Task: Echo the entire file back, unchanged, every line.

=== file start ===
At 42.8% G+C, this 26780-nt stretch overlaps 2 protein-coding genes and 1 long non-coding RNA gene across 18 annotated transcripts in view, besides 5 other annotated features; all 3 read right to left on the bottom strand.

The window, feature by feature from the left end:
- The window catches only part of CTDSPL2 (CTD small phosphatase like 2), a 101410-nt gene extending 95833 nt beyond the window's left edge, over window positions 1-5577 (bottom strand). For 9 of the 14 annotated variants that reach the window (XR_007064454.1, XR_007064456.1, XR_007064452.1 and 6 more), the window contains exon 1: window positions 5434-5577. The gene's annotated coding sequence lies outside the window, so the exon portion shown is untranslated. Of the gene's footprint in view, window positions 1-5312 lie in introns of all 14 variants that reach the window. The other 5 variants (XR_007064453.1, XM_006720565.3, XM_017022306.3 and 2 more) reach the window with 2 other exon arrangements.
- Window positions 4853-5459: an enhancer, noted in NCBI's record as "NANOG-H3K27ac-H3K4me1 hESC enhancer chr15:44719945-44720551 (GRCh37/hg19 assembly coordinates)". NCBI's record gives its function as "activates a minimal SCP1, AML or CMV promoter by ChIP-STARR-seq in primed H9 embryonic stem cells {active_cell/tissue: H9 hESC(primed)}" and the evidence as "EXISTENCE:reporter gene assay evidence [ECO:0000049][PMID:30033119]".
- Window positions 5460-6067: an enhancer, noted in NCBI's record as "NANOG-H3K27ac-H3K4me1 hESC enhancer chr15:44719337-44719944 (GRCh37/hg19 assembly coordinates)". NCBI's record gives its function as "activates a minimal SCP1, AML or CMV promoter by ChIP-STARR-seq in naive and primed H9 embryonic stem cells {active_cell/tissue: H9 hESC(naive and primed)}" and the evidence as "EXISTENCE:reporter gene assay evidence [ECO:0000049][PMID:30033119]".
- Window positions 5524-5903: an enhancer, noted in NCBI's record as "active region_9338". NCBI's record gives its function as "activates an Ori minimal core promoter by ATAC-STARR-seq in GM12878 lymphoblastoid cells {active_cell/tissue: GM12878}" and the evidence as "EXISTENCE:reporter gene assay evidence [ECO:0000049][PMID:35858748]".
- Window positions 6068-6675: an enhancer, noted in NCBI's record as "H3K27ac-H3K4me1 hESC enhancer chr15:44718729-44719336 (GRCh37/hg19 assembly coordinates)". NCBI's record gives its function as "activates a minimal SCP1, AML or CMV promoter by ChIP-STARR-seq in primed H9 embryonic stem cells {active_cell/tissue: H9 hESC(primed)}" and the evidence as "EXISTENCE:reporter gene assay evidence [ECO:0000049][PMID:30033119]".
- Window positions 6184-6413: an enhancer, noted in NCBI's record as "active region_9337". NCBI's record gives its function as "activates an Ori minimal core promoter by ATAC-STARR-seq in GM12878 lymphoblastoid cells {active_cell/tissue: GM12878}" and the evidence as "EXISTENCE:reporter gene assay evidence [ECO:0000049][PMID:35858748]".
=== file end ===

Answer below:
At 42.8% G+C, this 26780-nt stretch overlaps 2 protein-coding genes and 1 long non-coding RNA gene across 18 annotated transcripts in view, besides 5 other annotated features; all 3 read right to left on the bottom strand.

The window, feature by feature from the left end:
- The window catches only part of CTDSPL2 (CTD small phosphatase like 2), a 101410-nt gene extending 95833 nt beyond the window's left edge, over window positions 1-5577 (bottom strand). For 9 of the 14 annotated variants that reach the window (XR_007064454.1, XR_007064456.1, XR_007064452.1 and 6 more), the window contains exon 1: window positions 5434-5577. The gene's annotated coding sequence lies outside the window, so the exon portion shown is untranslated. Of the gene's footprint in view, window positions 1-5312 lie in introns of all 14 variants that reach the window. The other 5 variants (XR_007064453.1, XM_006720565.3, XM_017022306.3 and 2 more) reach the window with 2 other exon arrangements.
- Window positions 4853-5459: an enhancer, noted in NCBI's record as "NANOG-H3K27ac-H3K4me1 hESC enhancer chr15:44719945-44720551 (GRCh37/hg19 assembly coordinates)". NCBI's record gives its function as "activates a minimal SCP1, AML or CMV promoter by ChIP-STARR-seq in primed H9 embryonic stem cells {active_cell/tissue: H9 hESC(primed)}" and the evidence as "EXISTENCE:reporter gene assay evidence [ECO:0000049][PMID:30033119]".
- Window positions 5460-6067: an enhancer, noted in NCBI's record as "NANOG-H3K27ac-H3K4me1 hESC enhancer chr15:44719337-44719944 (GRCh37/hg19 assembly coordinates)". NCBI's record gives its function as "activates a minimal SCP1, AML or CMV promoter by ChIP-STARR-seq in naive and primed H9 embryonic stem cells {active_cell/tissue: H9 hESC(naive and primed)}" and the evidence as "EXISTENCE:reporter gene assay evidence [ECO:0000049][PMID:30033119]".
- Window positions 5524-5903: an enhancer, noted in NCBI's record as "active region_9338". NCBI's record gives its function as "activates an Ori minimal core promoter by ATAC-STARR-seq in GM12878 lymphoblastoid cells {active_cell/tissue: GM12878}" and the evidence as "EXISTENCE:reporter gene assay evidence [ECO:0000049][PMID:35858748]".
- Window positions 6068-6675: an enhancer, noted in NCBI's record as "H3K27ac-H3K4me1 hESC enhancer chr15:44718729-44719336 (GRCh37/hg19 assembly coordinates)". NCBI's record gives its function as "activates a minimal SCP1, AML or CMV promoter by ChIP-STARR-seq in primed H9 embryonic stem cells {active_cell/tissue: H9 hESC(primed)}" and the evidence as "EXISTENCE:reporter gene assay evidence [ECO:0000049][PMID:30033119]".
- Window positions 6184-6413: an enhancer, noted in NCBI's record as "active region_9337". NCBI's record gives its function as "activates an Ori minimal core promoter by ATAC-STARR-seq in GM12878 lymphoblastoid cells {active_cell/tissue: GM12878}" and the evidence as "EXISTENCE:reporter gene assay evidence [ECO:0000049][PMID:35858748]".